The Final Piece of the Puzzle: Money Flow
From established local institutional investors such as Kima Ventures and Serena Capital, to the expected influx of Corporate Venture Capital (CVC), Paris continues to emerge as a prominent investment hub in Europe. In 2016, corporate venture arms in France accounted for 21% of all startup funding, marking a significant increase from a mere 11% the prior year. This trend is expected to continue to target early-stage solutions, as indicated by the fact that approximately 62% of local venture activity was directed towards seed-to-Series A startups.
In the past 5 years, France has seen an increase from 33 deals to 145.
Regardless, the venture capital ecosystem in France still has a significant gap to close in terms of total capital deployed, with only 10% of the activity compared to the UK or Germany for Q1-3 2016 (CB Insights 2016). However, the tides are shifting with a 71% increase from January to September of the past year according to Business Insider. In the past 5 years, France has seen an increase from 33 deals to 145.
The Maturation of French Startups
In May 2011, Paris had approximately 1,000 registered startups; as of May 2016, that number had climbed to well over 5,000. Seasoned entrepreneurs who have struck it big in France, such as Xavier Neil, founder of Free, and Frederic Mazzella, founder of BlaBlaCar, are seeking to reinvest in the nation that brought them such profit. This desire to mentor startups is possibly the clearest indication of a lasting shift in entrepreneurial culture.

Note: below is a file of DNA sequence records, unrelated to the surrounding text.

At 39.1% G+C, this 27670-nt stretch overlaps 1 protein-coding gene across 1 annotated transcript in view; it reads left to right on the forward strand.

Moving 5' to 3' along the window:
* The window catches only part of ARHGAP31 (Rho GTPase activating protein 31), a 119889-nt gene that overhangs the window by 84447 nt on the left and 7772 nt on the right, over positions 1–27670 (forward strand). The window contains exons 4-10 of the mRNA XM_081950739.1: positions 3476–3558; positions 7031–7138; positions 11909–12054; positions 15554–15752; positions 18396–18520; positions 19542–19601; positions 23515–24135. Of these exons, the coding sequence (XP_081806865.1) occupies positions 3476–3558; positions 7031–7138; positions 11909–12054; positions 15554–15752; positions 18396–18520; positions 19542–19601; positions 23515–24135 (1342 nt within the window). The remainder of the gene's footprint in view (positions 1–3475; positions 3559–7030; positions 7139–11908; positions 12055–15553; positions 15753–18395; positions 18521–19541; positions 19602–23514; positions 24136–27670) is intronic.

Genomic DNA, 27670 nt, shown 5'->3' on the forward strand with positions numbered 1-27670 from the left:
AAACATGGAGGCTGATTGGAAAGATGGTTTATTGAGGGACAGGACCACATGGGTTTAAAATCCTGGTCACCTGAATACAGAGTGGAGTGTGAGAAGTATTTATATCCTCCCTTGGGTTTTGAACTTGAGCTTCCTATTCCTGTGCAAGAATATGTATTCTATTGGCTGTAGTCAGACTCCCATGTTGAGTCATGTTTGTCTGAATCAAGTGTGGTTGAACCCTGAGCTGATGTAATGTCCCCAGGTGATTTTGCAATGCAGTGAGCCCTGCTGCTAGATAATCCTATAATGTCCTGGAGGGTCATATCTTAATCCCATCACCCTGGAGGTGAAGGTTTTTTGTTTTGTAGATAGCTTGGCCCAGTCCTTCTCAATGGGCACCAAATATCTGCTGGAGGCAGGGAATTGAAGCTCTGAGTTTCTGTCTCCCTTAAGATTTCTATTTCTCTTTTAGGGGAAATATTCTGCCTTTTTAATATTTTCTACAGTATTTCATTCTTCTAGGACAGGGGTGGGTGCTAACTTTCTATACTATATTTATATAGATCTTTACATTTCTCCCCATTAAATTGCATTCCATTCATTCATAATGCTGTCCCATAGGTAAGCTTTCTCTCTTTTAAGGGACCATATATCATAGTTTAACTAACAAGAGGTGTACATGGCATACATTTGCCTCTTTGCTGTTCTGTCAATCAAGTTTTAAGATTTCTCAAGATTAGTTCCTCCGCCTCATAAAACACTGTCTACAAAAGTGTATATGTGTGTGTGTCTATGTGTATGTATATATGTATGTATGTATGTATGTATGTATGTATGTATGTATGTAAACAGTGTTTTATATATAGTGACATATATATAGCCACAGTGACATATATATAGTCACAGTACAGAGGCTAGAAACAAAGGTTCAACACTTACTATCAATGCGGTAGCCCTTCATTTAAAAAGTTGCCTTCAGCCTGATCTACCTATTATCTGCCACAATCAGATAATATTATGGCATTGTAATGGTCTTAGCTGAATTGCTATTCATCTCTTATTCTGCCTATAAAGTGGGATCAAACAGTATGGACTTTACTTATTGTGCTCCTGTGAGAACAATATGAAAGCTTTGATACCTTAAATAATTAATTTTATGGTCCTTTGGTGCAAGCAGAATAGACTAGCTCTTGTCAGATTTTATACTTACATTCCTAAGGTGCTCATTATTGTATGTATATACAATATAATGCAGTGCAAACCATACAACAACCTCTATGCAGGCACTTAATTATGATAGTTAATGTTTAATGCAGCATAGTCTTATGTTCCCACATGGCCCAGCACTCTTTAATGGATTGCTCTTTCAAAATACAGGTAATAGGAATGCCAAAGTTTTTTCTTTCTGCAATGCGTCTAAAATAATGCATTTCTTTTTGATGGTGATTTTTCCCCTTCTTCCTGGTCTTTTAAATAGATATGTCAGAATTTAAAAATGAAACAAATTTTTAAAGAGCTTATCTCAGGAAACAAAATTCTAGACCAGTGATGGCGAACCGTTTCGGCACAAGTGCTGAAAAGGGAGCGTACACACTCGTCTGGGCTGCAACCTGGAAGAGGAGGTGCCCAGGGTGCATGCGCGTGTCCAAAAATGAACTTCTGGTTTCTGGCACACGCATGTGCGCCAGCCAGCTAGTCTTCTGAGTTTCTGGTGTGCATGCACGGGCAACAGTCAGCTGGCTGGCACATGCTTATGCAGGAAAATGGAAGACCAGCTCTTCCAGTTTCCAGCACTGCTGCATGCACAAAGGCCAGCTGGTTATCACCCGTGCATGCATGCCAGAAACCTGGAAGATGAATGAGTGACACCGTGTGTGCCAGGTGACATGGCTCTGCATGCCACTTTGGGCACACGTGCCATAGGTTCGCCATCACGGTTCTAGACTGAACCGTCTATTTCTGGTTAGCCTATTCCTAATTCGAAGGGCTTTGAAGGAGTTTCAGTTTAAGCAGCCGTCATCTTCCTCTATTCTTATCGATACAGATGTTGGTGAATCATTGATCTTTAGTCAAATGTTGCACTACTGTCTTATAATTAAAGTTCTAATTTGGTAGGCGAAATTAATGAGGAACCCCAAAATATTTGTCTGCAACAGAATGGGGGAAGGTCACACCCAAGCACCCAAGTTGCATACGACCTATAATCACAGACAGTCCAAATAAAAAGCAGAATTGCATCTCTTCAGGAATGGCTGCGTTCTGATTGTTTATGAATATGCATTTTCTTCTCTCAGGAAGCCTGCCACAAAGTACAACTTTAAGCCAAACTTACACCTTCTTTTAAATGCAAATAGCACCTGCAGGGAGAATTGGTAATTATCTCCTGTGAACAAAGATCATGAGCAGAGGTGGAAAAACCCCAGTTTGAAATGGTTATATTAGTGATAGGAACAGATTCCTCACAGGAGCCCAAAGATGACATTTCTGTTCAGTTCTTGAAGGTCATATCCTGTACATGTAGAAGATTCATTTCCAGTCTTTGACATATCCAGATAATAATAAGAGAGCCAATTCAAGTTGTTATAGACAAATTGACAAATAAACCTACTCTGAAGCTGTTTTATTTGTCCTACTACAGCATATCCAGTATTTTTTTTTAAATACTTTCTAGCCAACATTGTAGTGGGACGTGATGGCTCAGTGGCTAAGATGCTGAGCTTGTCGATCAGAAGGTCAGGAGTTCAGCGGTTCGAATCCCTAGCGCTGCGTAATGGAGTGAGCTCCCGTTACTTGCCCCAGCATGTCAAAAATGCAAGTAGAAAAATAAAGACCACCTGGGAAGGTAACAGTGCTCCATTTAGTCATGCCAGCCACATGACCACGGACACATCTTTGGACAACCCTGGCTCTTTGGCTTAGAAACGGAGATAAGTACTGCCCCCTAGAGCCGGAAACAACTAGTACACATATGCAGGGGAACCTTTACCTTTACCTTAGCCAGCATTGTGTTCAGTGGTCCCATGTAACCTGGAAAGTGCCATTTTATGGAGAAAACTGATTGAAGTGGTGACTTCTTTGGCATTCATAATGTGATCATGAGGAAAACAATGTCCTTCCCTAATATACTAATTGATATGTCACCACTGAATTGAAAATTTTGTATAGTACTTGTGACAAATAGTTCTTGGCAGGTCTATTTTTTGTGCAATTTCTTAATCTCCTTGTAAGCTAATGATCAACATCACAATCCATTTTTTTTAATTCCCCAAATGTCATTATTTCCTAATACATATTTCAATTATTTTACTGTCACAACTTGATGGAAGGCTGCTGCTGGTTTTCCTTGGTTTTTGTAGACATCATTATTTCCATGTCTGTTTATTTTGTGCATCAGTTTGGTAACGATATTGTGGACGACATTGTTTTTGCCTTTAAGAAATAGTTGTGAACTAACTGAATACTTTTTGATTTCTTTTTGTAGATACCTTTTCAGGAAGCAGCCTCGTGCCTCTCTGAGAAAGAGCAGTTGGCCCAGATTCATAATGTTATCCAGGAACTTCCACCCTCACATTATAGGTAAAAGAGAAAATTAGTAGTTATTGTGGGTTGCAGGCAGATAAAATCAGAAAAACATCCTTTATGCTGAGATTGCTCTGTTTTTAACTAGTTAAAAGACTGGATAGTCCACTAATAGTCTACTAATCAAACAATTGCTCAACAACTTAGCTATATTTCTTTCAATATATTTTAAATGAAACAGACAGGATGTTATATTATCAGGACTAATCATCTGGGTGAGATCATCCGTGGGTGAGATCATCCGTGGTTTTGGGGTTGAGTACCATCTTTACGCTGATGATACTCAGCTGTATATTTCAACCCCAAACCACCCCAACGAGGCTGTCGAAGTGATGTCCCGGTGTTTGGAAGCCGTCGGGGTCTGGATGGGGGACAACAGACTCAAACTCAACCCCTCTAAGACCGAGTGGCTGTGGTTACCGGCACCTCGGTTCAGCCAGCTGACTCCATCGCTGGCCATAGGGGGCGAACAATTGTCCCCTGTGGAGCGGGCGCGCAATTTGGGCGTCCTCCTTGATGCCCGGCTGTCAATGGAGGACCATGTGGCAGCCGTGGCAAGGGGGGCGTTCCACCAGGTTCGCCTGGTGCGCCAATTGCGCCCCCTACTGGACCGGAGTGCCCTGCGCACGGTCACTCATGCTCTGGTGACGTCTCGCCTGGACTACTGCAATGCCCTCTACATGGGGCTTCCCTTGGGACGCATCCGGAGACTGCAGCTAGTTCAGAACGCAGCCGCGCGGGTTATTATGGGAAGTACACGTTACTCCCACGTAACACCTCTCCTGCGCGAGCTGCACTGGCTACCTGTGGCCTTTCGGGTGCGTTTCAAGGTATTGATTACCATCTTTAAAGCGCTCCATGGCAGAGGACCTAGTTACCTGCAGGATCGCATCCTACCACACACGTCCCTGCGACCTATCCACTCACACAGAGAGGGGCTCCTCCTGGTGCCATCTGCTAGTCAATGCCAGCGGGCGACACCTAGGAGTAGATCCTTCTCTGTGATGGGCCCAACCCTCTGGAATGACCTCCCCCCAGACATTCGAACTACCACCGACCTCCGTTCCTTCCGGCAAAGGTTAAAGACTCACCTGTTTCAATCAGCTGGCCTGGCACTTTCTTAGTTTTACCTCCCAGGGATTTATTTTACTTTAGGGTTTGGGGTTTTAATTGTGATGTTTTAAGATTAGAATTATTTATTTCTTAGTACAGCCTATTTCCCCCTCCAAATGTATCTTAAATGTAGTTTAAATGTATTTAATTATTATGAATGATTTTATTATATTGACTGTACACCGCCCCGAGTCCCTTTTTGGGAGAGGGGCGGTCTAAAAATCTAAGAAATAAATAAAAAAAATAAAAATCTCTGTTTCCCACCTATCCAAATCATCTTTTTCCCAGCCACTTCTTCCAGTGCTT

As banks ramp up initiatives within their respective European locations, fintech founders will need to consider whether their current homes are conducive to their entrepreneurial aspirations. In 2015, Paris was the stage for France’s first fintech exit. Leetchi, a website launched to allow users to pool together their money towards a common goal, such as a gift or event, was an early predecessor to the crowdfunding websites we know today like Kickstarter. The startup was acquired in September 2015 by French bank Credit Mutuel Arkea in a deal that valued it at over 50M Euros- a first in the Parisian fintech scene.
Our Dedication to Paris
After working with BNP Paribas for two, fruitful years, we have decided to join the charge. Launching this month, we will begin sourcing startups for a joint initiative in the heart of Paris to accelerate fintech and insurtech startups in Europe.
We intend to replicate the success we have experienced in Stuttgart with our mobility program in partnership with Daimler-Mercedes. The secret sauce we learnt, by building a bridge from Silicon Valley to a European hub, was that we can enable cross-continental tech transfer in the most effective manner possible whilst fostering local innovation. This globalization of talent is going to be a key attribute of our position in Paris.
BNP Paribas-Plug and Play is a 12-week innovation program with no equity requirement aimed at the very best fintech and insurtech companies in Europe. Plug and Play is bringing its expertise in facilitating meaningful engagement and strategic investment to accelerate 10 hand-picked startups. The program is free of charge to accepted startups with cloud service and co-working space based in central Paris included.
If you are a startup founder and would like to work with us to boost your startup on a global scale, apply here: parisfintech.plugandplaytechcenter.com